Ahead of the Bell: US Retail Sales
WASHINGTON (AP) — U.S. retail sales likely declined in October because Superstorm Sandy closed businesses in the Northeast, fewer Americans bought cars and gas prices fell sharply.
Economists forecast that retail spending dipped 0.1 percent last month from September, according to a survey by FactSet. That would be the first drop after three straight increases. The Commerce Department will release its report at 8:30 a.m. EST Wednesday.
In September, retail sales jumped 1.1 percent. Spending rose in nearly all categories. Auto sales increased at a healthy pace and the release of Apple's newest iPhone pushed up sales at electronics stores.
The buying spree helped lift economic growth in the July-September quarter and reflected growing consumer confidence. Consumer spending drives nearly 70 percent of economic activity.
The October decline in retail sales is likely to be temporary and not the start of a trend, economists said.
A key reason is that Superstorm Sandy hit the East Coast on Oct. 29 and disrupted businesses from North Carolina to Maine.
The storm also lowered auto sales last month by about 30,000, according to TrueCar.com. Overall, car sales dipped to an annual pace of 14.3 million in October, down from a 14.9 million pace in September.
Retail sales are likely to rebound this month, analysts said, because Americans are spending more on repairs and making up for lost shopping trips.
Another reason sales likely declined last month is gas prices fell steeply, lowering total sales figures at gas stations. The average price for a gallon of gas was $3.44 Tuesday, according to AAA. That's down 35 cents from a month earlier.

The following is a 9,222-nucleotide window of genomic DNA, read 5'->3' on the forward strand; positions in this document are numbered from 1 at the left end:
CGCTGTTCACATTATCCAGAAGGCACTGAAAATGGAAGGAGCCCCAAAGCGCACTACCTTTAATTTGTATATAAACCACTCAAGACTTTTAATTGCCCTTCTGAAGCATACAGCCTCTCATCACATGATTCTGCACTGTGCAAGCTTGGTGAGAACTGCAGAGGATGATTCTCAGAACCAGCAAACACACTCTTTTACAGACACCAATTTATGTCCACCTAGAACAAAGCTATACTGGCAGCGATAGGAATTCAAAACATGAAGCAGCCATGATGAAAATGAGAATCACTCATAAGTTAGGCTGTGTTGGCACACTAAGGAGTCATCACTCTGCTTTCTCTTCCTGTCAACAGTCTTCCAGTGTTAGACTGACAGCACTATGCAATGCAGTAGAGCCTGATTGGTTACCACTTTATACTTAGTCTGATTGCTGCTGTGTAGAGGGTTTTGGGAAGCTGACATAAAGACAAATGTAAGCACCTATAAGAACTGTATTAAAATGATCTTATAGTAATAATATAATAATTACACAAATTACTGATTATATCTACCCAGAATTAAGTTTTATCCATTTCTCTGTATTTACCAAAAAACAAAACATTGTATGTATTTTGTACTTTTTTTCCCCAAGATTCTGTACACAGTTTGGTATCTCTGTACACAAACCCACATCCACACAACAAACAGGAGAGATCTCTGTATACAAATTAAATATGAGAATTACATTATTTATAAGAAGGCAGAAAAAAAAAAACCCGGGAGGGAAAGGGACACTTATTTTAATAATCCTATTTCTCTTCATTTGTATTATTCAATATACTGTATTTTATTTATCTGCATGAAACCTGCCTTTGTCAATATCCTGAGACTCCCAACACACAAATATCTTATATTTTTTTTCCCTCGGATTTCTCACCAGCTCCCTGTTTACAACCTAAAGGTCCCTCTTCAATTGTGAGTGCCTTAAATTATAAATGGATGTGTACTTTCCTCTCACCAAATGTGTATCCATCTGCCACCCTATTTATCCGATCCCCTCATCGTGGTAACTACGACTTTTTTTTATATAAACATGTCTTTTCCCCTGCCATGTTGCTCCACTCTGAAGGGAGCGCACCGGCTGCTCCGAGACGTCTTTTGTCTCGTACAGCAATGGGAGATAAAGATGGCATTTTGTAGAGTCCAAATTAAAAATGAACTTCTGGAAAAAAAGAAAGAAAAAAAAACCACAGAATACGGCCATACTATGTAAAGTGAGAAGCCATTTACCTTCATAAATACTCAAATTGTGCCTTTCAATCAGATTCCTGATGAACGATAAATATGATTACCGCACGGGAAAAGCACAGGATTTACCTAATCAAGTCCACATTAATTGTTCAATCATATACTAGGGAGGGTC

Excluding autos, gasoline and building materials, October retail sales are forecast to rise 0.3 percent, according to economists at JPMorgan Chase. That suggests consumers are still willing to spend more on most goods.
Sales at many large retail chains were strong last month. Sales at 21 large retailers, from the Costco warehouse club to Macy's department store, rose 5 percent compared to the same month a year ago, according to the International Council of Shopping Centers.
The Commerce Department's retail sales report is closely watched because it is the government's first look at consumer spending each month.
Hiring has picked up in recent months, which has boosted consumer confidence. Employers added 171,000 jobs in October and job gains in August and September were higher than first estimated. The unemployment rose to 7.9 percent from 7.8 percent as more of those out of work began searching for jobs.
A survey by the University of Michigan last week found that consumer sentiment improved for the fourth straight month to its highest level in five years.